Top 10 Reasons Why Entrepreneurs Fail


It is common knowledge that the majority of new business ventures fail within their first year of operation. There are literaly hundreds of reasons why these business ventures fail, and it is simple enough to search the Web for the most common reasons. Luckily I came about a great site that lists the top 10 reasons for the failure of businesses better than any other site that I researched. The site can be visited by clicking on this link:

1. Money: Whether you don’t have enough to adequetly fund a business, or you just do a poor job of managing it, money issues are one of the biggest downfalls of a small business.

2. Planning: Lack of planning is only second to proper money management with new businesses. Business owners need to plan for where, when, and how much to spend in order to ensure that the doors stay open.

3. Competion: Not only should you research your competition in the planning phase, but you also need to keep current once you’re up and running.

4. Pricing: One of the hardest parts of starting your own business is knowing how to set the best prices.

5. Marketing: Marketing is a complicated beast, and most of us are fumbling about in the dark when it comes to marketing our small businesses. If you aren’t able to hire a marketing professional, build some basic skills through your local library and online resources.

6. Inexperience: This is one problem that can bite the entrepreneur in so many ways. Perhaps you don’t have any experience in your chosen field. Obviously, this can hurt when you’re competing against businesses that have been around for years.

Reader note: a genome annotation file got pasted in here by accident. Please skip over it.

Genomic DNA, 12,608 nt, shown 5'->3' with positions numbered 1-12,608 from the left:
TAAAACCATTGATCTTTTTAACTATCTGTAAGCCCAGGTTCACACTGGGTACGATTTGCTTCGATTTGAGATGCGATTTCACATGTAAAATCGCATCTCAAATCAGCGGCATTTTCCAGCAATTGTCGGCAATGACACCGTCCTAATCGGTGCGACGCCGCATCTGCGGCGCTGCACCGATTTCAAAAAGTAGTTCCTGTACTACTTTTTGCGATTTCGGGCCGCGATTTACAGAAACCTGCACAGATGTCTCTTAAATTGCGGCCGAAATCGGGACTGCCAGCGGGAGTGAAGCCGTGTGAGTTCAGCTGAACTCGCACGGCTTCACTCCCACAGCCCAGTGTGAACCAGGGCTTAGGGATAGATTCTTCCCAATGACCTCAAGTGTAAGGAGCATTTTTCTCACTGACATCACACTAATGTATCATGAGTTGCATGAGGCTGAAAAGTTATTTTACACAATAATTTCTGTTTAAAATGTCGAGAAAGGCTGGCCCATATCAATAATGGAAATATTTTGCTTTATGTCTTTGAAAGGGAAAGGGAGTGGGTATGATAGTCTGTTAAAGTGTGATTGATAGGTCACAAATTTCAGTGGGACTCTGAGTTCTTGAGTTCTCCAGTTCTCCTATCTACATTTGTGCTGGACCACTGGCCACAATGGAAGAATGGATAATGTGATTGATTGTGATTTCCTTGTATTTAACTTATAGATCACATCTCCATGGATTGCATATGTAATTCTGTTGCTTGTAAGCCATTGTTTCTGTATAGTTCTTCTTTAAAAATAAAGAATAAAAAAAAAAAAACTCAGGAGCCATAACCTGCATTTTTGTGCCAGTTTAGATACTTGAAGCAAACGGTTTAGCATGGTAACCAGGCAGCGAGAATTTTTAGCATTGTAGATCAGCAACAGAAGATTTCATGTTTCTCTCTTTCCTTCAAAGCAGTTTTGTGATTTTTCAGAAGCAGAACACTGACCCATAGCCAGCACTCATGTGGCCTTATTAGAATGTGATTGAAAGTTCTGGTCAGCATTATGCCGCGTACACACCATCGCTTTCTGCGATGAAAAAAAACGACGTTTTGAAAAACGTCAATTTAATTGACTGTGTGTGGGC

7. Sales: Many entrepreneurs are great with ideas but somewhat lacking in sales abilities. In your excitement, you may also have overestimated how much business you were really going to get in the early stages of operation.

8. Business Records: Not only do business records help you stay compliant with government regulations, but they can also help direct the future of your business by creating a clear picture of where you’ve been and where you are.

9. Dependence: Too often, a small business will become reliant on one or two customers. While having a steady customer is a great place to start your endeavor (it beats not having any customers, after all), it’s not enough to sustain you for long. It is vital that you continue reaching out to grow your customer base.

10. Burnout: Once you get to the point of engaging in your business, you may find yourself working ridiculously long hours in order to build momentum. In some cases, the burnout leads to “entrepreneur fatigue,” and you end up procrastinating or just not getting things done. Both mean the death of your small business.


~ by maniebrahimi on June 1, 2009.

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